Honduras still in turmoil after election results; right-wing consolidates coup
A woman carries a baby affected by tear gas near a barricade erected by supporters of presidential candidate Salvador Nasralla protesting official election results in Tegucigalpa, Honduras, Dec. 18. | Fernando Antonio / AP

The Central American republic of Honduras continues to be roiled by controversy and protest more than three weeks after a general election which took place on November 26.

On Sunday December 17, the Supreme Electoral Tribunal, or TSE, the official body in charge of carrying out elections and counting the vote, finally declared incumbent president Juan Orlando Hernández to be the winner in the presidential race.  The previous Friday, Salvador Nasralla, the candidate of the center-left Opposition Alliance Against the [Hernández] Dictatorship , formally challenged the validity of the vote.

The opposition is unsatisfied with claims by the TSE that it has carried out a recount of a limited number of ballots about which there had been controversy, and had found that Hernández was still ahead. The TSE gave Hernández 42.95 percent of the vote, to Nasralla’s 41.38 percent, with the third-place Liberal Party Candidate, Luis Zelaya, getting 14.73 percent.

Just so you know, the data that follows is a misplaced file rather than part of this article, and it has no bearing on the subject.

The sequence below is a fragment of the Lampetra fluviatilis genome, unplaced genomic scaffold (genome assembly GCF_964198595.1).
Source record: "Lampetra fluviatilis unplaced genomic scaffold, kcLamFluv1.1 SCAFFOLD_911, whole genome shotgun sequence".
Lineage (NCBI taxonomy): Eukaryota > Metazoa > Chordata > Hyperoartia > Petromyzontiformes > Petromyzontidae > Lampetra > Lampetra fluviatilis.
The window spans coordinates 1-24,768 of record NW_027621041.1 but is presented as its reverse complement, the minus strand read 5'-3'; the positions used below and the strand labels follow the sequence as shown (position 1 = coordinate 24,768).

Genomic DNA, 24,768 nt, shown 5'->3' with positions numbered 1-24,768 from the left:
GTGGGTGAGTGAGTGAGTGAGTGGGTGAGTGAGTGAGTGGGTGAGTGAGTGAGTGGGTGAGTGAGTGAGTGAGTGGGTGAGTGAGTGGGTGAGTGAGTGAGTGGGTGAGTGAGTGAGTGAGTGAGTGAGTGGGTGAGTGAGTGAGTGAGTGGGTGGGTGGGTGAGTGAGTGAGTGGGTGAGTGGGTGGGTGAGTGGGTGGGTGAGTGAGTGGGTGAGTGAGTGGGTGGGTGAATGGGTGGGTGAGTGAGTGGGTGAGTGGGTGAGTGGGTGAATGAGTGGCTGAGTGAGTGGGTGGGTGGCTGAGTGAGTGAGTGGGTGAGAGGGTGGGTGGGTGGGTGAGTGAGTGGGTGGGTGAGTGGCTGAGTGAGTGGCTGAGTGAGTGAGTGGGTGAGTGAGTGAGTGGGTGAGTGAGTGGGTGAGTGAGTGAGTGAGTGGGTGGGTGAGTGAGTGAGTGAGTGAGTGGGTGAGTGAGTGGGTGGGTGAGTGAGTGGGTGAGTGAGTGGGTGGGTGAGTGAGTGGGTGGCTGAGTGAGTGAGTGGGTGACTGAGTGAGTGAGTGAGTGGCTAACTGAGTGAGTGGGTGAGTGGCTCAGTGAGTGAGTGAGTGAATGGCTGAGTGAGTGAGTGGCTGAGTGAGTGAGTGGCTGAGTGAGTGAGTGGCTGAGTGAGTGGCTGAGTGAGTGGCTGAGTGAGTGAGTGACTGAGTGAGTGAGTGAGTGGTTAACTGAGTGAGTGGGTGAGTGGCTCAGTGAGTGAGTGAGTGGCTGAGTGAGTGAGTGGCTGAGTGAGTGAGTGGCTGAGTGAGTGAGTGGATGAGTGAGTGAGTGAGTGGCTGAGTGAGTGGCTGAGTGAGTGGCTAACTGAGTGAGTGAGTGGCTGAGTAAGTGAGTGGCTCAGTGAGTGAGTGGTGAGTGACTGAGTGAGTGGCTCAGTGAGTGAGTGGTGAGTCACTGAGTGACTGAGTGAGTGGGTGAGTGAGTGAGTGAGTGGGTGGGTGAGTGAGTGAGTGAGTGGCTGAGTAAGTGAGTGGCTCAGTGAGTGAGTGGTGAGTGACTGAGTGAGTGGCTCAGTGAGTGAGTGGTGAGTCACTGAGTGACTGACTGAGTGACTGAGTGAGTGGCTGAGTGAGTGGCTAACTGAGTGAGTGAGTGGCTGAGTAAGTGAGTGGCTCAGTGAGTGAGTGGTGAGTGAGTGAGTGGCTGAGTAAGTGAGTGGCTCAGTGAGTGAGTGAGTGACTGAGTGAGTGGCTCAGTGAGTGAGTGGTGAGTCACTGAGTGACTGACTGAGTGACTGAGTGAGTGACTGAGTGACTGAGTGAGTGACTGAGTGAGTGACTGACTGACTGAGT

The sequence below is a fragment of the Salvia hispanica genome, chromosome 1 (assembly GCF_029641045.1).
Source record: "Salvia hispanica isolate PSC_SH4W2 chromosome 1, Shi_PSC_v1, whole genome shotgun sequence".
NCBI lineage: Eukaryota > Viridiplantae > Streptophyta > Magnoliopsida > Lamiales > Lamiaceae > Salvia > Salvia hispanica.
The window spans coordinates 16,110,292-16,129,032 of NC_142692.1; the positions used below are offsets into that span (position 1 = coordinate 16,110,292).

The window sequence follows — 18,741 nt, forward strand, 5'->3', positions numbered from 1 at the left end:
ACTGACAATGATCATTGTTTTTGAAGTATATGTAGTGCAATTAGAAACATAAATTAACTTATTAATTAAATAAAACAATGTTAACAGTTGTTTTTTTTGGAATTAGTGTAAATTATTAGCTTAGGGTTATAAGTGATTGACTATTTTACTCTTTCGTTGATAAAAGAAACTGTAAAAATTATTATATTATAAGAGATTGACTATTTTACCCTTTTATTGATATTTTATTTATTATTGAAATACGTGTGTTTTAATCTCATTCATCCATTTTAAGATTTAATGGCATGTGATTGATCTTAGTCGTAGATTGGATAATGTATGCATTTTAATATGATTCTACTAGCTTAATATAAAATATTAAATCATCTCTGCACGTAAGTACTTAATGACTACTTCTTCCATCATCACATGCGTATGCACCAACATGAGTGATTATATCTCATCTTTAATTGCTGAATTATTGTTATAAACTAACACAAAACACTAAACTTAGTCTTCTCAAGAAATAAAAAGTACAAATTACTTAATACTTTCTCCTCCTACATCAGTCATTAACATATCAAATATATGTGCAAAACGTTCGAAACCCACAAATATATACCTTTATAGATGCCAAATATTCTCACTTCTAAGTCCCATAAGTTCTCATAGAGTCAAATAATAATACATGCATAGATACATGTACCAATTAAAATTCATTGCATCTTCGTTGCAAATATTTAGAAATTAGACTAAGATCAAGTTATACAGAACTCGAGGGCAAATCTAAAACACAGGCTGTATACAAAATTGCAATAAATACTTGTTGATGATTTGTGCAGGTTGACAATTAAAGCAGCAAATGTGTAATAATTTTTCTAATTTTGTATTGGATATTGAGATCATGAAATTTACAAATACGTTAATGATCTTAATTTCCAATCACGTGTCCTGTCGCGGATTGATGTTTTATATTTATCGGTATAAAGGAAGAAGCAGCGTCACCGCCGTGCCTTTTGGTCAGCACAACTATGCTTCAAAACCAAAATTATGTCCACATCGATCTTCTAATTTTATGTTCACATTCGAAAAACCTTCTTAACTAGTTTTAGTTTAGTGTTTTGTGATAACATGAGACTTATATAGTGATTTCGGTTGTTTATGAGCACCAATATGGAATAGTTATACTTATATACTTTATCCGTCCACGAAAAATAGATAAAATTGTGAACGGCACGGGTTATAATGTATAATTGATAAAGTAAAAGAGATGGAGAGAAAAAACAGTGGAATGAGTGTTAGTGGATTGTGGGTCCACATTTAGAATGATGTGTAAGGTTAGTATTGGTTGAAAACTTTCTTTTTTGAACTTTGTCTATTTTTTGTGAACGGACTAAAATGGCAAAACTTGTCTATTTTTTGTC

Honduras does not have runoff elections, so even though Hernández fell well short of a majority, and the Alliance and the Liberals between them got 56.11 percent, Hernández is declared the winner.

The opposition now is demanding that the election be redone completely. In this, they are supported by the Liberal Party and many mass organizations.

Strange to relate, the observer mission of the Organization of American States (OAS), agreed with Nasralla on this, and also called for new elections. (This was indignantly rejected by Hernández as an infringement of Honduras’ sovereignty). The position taken by the OAS is eyebrow-raising because the left in Latin America has for a long time seen the OAS as a tool of both U.S. imperialism and the political right.

The position taken by OAS Secretary General Luis Almagro suggests that the problems with the election were so serious that even he felt he could not endorse its integrity. The European Union observer mission declined to state whether they saw the election as valid or not and declined to call for a new election.

Some of the irregularities that various witnesses, including a team of observers from the United States who reported on what they saw in detail, saw on November 26 and subsequently:

– Ballot materials mysteriously showing up in unauthorized places.

– Unauthorized persons, including operatives of Hernández’ National Party, entering the polling places and acting in an intimidating manner.

– Ballot tally sheets that had not been properly witnessed and signed.

– Small political parties selling poll watcher credentials to supporters of Hernández’ National Party.

– Polling places closing up to an hour earlier than scheduled.

– At the outset, a large discrepancy between the TSE’s announcement  on the evening of November 26 that 57 percent of the vote had been counted, and opposition poll observers’ claim that actually 70 percent had been counted. As at that point Nasralla was shown to be ahead in the vote count, this was a suspicious difference.